After four straight seasons in the top half of the conference, the women’s basketball team will enter this season hoping to prove preseason prognosticators wrong.

Tabbed for a fourth place finish in the Ancient Eight by the preseason Ivy League media poll, the Bulldogs will look to improve on last year’s third place finish and challenge for the Ivy League title.

“We think we’re better than that,” head coach Chris Gobrecht said. “We have a chip on our shoulder, seeing [Penn], whom we swept a year ago, on top of us [in the poll]. We’ve been in the top half of the conference for the past four years, and we aspire to win the Ivy League. But we don’t lose track of the process and how important the experience is. We want the team to play as well as it is capable of playing.”

The confidence extends beyond the coaching squad, however. Forward Meredith Boardman ’16 said that the team is aiming above its predicted finish for the Ivy title.

She added that the Bulldogs will look to games as opportunities to implement what they have worked on in practice.

“As a team, we really feel that this is our year, and we can come together and do something for the program,” Boardman said. “We want to get better each day, work hard every day in the gym and bring that to the court.”

This season, Yale returns 11 members from last year’s team and adds four talented freshmen to the mix. The Elis lost two players to graduation in guards Megan Vasquez ’13, who made an All-Ivy team each of her four years, and Allie Messimer ’13, last season’s captain.

The squad will look to its four seniors and two All-Ivy honorees, Janna Graf ’14 and guard Sarah Halejian ’15, to fill the void.

“One of the things I am happiest about is that the seniors, by the time they become seniors, are important, and they play significant roles,” Gobrecht said. “Although we lost an All-Ivy player in Vasquez and a leader in Allie, we have four real committed seniors, willing to do all they can for this program, and they are stepping in very ably.”

Halejian, the leading offensive player from last year’s team, is coming off an outstanding performance last season. She was named to the All-Ivy League First Team as a sophomore and was the Ivy League Rookie of the Year her freshman season. The Bulldogs’ top scorer, Halejian averaged 13.8 points per game in 30.2 minutes and started every game last year.

The incoming freshman class brings in four talented players who look to contribute to the team’s success this season. Gobrecht expects guard Meghan McIntyre ’17, a top 30 player from California and a top 200 player in the nation, to play an important role in faciliating the offense. She will help replace some of the production lost by the departure of Vasquez and Messimer with her notable shooting abilities. Forward Katie Werner ’17, also 6-foot-1, also brings an extensive high school resume to the Eli squad: She was named Arizona Preps Player of the Year and an All-Arizona selection in her senior season.

Forward Elizabeth Haley ’17, from Dayton, Ohio, will bring both height and athleticism to the table, while point guard Lena Munzer ’17 brings her three high school league titles to New Haven.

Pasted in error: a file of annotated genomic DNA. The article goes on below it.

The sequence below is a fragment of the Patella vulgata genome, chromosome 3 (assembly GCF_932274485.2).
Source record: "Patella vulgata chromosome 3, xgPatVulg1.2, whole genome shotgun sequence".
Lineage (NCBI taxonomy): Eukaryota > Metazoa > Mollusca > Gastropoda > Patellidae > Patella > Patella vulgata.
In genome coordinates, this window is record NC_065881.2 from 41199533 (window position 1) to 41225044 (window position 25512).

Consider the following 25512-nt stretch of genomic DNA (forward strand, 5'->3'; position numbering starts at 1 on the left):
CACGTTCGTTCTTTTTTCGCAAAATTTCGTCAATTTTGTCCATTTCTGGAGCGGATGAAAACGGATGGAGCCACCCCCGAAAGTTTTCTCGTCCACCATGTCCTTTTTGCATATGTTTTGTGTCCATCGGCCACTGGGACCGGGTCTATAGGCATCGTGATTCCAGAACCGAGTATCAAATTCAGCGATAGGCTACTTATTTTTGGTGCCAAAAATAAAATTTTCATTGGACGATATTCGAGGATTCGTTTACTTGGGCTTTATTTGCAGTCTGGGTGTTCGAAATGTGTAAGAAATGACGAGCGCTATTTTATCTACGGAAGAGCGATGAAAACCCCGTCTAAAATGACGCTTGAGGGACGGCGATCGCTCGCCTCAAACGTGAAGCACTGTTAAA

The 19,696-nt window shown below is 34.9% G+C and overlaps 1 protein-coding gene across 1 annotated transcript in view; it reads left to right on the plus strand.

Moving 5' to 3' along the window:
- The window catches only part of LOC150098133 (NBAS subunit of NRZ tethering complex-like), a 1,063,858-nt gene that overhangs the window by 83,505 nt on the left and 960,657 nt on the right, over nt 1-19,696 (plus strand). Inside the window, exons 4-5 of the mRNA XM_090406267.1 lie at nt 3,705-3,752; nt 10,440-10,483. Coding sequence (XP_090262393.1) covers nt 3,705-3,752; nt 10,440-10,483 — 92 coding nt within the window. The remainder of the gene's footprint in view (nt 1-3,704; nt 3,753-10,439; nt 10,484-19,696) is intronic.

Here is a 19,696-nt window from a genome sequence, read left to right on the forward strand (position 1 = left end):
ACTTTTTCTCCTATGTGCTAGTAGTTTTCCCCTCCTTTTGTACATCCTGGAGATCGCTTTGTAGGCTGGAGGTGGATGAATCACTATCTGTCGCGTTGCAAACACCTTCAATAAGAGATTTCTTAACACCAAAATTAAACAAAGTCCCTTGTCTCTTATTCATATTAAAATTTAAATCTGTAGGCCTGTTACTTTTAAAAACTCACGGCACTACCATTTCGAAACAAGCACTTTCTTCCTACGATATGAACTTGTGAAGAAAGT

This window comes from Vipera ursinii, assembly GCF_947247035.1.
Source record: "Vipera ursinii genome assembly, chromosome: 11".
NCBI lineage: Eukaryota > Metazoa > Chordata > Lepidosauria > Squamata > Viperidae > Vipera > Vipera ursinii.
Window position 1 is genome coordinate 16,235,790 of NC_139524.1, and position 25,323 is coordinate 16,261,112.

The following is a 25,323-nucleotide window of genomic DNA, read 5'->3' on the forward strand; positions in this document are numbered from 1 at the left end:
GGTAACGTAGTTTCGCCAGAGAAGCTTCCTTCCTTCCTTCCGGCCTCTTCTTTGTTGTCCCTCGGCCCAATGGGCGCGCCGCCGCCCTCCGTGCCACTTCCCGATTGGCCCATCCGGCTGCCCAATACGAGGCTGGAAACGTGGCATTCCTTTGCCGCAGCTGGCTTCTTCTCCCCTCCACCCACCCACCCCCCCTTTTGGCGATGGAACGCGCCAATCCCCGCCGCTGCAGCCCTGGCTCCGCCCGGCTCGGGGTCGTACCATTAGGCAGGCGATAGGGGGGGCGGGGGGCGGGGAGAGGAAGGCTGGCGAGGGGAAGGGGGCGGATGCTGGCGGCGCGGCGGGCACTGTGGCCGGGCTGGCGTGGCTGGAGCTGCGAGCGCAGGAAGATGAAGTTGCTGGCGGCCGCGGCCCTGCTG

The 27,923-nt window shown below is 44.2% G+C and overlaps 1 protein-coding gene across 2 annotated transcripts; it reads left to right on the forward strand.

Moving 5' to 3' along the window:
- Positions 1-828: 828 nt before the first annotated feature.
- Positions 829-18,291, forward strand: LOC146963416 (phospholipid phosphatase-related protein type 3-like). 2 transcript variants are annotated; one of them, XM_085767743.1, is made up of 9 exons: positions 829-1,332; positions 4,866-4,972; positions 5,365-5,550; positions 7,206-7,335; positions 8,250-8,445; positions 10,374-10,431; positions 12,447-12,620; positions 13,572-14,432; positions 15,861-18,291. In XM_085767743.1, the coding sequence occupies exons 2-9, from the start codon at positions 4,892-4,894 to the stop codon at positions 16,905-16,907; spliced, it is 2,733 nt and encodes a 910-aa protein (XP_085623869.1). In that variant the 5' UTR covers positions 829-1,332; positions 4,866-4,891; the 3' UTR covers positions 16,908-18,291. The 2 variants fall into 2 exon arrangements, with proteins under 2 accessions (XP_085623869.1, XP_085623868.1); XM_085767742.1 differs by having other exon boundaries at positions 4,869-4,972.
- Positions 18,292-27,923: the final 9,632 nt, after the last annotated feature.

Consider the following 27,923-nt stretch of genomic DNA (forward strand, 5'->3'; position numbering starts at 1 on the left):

“They’re going to be important,” Gobrecht said. “They are talented freshman class, a serious, competitive freshman class. A combination of their intensity and talent will put them in a position to help our team.”

But the Elis’ talent extends beyond the freshman and senior classes.

Two juniors, center Arrice Bryant ’15 and guard Hayden Latham ’15, will return from injuries that kept them off the court all of last season.

“We missed those players a lot last year,” Gobrecht said. “Hayden Latham will be in the starting lineup on Saturday, and we didn’t have her all last year … It is a huge boost to have her back. Arrice Bryant was one of our big kids, a really vocal leader on the floor, and she is a good presence to have back in the gym.”

According to Gobrecht, one of the keys to the Elis’ success will be their depth. She said that in the beginning of the season, the team will rely more heavily on the more experienced players before progressively incorporating the underclassmen. It will be important for the Elis to get production from a large segment of their roster, as the coach noted that the squad will look to play a fast, aggressive game with lots of substitutions.

The Bulldogs will play a challenging schedule this season, with 12 games against opponents that competed in postseason play last year. Two games will come against squads that were ranked in the top 25 of the Associated Press Division One poll last year, Kansas and Miami.

“We have a philosophy: You can’t beat them if you don’t play ‘em,” Gobrecht said. “We enjoy challenging ourselves against teams of that caliber. We’ve gotten drilled sometimes, we have had good games, and we’ve had some improbable wins. We do it because it’s fun. We like to play those teams and have a shot at them.”

In the near future, though, the preseason looms, with home stands coming next weekend and the first two weeks of December.

The young Bulldogs will gain experience as the season progresses, and Latham expressed excitement about the start of the season.

“We know the importance of pushing each other to keep getter better,” Latham said in a message to the News. “We’re looking forward to getting to play and compete with a great team that has a lot of depth and desire to win.”

The Elis will don their uniforms for the first time this season on Saturday on the road against Monmouth, which finished third in the Metro Atlantic Athletic Conference last season.